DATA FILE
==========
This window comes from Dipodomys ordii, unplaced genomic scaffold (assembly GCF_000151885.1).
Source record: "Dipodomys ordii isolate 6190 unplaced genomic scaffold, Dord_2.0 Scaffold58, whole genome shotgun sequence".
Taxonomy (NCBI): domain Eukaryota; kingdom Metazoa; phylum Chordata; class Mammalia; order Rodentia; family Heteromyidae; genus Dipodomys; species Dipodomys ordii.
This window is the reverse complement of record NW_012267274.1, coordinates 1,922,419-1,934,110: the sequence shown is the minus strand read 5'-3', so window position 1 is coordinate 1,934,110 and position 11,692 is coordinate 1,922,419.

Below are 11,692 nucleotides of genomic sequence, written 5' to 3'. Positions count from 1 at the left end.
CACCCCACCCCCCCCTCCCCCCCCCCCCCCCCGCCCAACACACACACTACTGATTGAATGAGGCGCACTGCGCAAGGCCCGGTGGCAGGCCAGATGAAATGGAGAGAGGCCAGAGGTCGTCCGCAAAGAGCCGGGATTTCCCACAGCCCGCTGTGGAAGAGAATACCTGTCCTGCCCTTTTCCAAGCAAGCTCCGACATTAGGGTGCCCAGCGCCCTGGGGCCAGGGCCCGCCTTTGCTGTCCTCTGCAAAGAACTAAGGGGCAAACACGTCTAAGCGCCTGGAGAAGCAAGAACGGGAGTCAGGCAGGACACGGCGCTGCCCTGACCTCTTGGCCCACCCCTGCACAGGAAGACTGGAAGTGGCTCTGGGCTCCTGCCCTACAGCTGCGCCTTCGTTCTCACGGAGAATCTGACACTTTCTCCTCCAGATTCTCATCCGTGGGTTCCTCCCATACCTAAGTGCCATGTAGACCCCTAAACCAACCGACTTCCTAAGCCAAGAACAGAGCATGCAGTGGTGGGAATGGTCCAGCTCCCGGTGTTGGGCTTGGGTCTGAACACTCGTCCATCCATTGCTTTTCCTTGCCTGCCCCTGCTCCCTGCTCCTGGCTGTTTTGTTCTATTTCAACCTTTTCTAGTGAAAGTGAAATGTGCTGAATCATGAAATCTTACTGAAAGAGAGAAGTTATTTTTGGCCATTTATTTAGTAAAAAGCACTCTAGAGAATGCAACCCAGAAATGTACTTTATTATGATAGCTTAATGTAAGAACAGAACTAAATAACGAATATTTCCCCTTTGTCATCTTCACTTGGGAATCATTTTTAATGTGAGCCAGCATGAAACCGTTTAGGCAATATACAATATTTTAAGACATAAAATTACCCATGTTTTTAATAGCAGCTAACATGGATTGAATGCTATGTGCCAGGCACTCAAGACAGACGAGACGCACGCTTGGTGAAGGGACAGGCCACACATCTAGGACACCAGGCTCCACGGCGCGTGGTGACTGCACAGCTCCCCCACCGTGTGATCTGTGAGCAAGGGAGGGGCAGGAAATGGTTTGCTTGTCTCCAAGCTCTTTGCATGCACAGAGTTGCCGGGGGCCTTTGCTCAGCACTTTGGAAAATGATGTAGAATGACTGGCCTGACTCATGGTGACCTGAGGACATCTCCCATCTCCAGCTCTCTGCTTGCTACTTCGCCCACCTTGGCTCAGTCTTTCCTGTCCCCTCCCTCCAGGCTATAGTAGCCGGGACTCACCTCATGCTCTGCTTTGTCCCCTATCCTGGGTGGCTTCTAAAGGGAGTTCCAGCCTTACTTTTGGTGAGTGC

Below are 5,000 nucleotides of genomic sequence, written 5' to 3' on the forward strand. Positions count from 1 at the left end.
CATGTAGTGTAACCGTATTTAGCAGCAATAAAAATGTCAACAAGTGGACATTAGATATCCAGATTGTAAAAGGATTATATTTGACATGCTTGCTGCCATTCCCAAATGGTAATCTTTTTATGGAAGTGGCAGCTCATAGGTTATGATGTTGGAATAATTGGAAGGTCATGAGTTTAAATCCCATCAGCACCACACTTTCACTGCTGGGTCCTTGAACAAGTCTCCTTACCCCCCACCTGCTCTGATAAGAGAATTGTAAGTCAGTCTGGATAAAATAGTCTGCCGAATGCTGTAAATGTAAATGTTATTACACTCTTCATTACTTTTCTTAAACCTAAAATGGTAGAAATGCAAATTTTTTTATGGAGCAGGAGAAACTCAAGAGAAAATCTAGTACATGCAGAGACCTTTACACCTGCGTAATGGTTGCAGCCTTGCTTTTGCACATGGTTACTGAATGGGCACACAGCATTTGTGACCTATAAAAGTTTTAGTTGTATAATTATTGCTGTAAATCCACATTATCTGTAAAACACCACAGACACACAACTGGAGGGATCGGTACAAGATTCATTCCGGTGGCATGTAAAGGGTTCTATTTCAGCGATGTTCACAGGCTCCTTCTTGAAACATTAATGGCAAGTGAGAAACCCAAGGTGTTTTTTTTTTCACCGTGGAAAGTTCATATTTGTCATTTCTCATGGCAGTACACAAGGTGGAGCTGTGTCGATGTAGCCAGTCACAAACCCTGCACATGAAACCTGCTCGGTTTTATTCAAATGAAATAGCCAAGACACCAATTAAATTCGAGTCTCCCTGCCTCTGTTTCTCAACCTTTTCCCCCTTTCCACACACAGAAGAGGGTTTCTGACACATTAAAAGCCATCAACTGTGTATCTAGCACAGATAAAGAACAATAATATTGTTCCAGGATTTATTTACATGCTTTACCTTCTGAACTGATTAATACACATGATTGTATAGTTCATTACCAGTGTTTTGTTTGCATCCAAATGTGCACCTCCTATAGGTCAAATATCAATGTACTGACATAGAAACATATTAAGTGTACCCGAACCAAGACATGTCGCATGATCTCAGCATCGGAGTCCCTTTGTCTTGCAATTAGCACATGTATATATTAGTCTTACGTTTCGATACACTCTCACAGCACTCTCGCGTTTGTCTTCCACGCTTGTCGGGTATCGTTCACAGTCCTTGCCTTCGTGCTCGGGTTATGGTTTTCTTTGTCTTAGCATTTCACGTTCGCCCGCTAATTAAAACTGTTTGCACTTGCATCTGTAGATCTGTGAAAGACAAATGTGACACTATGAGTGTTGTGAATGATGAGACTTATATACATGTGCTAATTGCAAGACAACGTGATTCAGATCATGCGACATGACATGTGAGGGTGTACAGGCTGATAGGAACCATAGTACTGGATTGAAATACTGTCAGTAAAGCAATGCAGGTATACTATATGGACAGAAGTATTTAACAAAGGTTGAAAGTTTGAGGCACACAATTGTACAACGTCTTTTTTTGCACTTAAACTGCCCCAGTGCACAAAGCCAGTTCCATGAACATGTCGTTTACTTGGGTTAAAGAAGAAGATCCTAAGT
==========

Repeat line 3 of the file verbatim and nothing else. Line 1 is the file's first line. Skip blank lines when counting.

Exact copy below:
Taxonomy (NCBI): domain Eukaryota; kingdom Metazoa; phylum Chordata; class Mammalia; order Rodentia; family Heteromyidae; genus Dipodomys; species Dipodomys ordii.